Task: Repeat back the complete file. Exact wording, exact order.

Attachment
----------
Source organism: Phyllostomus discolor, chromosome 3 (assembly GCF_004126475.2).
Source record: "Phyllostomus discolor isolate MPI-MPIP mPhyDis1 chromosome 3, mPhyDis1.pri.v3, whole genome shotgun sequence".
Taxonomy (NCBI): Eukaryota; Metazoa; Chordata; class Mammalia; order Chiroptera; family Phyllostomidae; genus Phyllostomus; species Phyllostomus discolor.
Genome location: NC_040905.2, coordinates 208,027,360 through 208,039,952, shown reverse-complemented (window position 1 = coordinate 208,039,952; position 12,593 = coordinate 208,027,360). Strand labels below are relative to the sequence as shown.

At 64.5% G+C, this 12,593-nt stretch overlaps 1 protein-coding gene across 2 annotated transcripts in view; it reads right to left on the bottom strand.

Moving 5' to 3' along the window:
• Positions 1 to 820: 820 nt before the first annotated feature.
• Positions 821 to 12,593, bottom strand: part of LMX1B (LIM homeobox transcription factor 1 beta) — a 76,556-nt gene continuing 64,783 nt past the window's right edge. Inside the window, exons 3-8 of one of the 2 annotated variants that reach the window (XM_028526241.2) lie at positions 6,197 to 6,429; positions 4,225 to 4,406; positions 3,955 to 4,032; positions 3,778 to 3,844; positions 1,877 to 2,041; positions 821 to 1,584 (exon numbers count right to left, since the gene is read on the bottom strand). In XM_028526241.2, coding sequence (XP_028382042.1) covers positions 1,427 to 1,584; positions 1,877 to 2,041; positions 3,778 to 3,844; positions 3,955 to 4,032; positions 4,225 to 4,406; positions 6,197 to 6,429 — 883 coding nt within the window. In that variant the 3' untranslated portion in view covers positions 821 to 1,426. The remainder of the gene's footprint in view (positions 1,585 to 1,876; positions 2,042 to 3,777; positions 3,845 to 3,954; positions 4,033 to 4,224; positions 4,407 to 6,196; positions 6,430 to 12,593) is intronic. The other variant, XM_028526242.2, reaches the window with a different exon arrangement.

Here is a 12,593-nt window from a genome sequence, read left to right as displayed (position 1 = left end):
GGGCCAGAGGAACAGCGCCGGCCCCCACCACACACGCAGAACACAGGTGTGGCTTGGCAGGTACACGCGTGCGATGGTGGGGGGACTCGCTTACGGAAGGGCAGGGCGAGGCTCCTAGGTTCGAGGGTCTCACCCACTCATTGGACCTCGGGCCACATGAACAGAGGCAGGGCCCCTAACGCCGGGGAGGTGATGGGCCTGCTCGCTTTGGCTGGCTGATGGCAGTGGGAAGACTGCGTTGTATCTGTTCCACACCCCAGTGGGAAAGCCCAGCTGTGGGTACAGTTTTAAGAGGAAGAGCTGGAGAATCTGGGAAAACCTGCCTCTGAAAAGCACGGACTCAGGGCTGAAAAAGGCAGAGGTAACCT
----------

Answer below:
Source organism: Phyllostomus discolor, chromosome 3 (assembly GCF_004126475.2).
Source record: "Phyllostomus discolor isolate MPI-MPIP mPhyDis1 chromosome 3, mPhyDis1.pri.v3, whole genome shotgun sequence".
Taxonomy (NCBI): Eukaryota; Metazoa; Chordata; class Mammalia; order Chiroptera; family Phyllostomidae; genus Phyllostomus; species Phyllostomus discolor.
Genome location: NC_040905.2, coordinates 208,027,360 through 208,039,952, shown reverse-complemented (window position 1 = coordinate 208,039,952; position 12,593 = coordinate 208,027,360). Strand labels below are relative to the sequence as shown.

At 64.5% G+C, this 12,593-nt stretch overlaps 1 protein-coding gene across 2 annotated transcripts in view; it reads right to left on the bottom strand.

Moving 5' to 3' along the window:
• Positions 1 to 820: 820 nt before the first annotated feature.
• Positions 821 to 12,593, bottom strand: part of LMX1B (LIM homeobox transcription factor 1 beta) — a 76,556-nt gene continuing 64,783 nt past the window's right edge. Inside the window, exons 3-8 of one of the 2 annotated variants that reach the window (XM_028526241.2) lie at positions 6,197 to 6,429; positions 4,225 to 4,406; positions 3,955 to 4,032; positions 3,778 to 3,844; positions 1,877 to 2,041; positions 821 to 1,584 (exon numbers count right to left, since the gene is read on the bottom strand). In XM_028526241.2, coding sequence (XP_028382042.1) covers positions 1,427 to 1,584; positions 1,877 to 2,041; positions 3,778 to 3,844; positions 3,955 to 4,032; positions 4,225 to 4,406; positions 6,197 to 6,429 — 883 coding nt within the window. In that variant the 3' untranslated portion in view covers positions 821 to 1,426. The remainder of the gene's footprint in view (positions 1,585 to 1,876; positions 2,042 to 3,777; positions 3,845 to 3,954; positions 4,033 to 4,224; positions 4,407 to 6,196; positions 6,430 to 12,593) is intronic. The other variant, XM_028526242.2, reaches the window with a different exon arrangement.

Here is a 12,593-nt window from a genome sequence, read left to right as displayed (position 1 = left end):
GGGCCAGAGGAACAGCGCCGGCCCCCACCACACACGCAGAACACAGGTGTGGCTTGGCAGGTACACGCGTGCGATGGTGGGGGGACTCGCTTACGGAAGGGCAGGGCGAGGCTCCTAGGTTCGAGGGTCTCACCCACTCATTGGACCTCGGGCCACATGAACAGAGGCAGGGCCCCTAACGCCGGGGAGGTGATGGGCCTGCTCGCTTTGGCTGGCTGATGGCAGTGGGAAGACTGCGTTGTATCTGTTCCACACCCCAGTGGGAAAGCCCAGCTGTGGGTACAGTTTTAAGAGGAAGAGCTGGAGAATCTGGGAAAACCTGCCTCTGAAAAGCACGGACTCAGGGCTGAAAAAGGCAGAGGTAACCT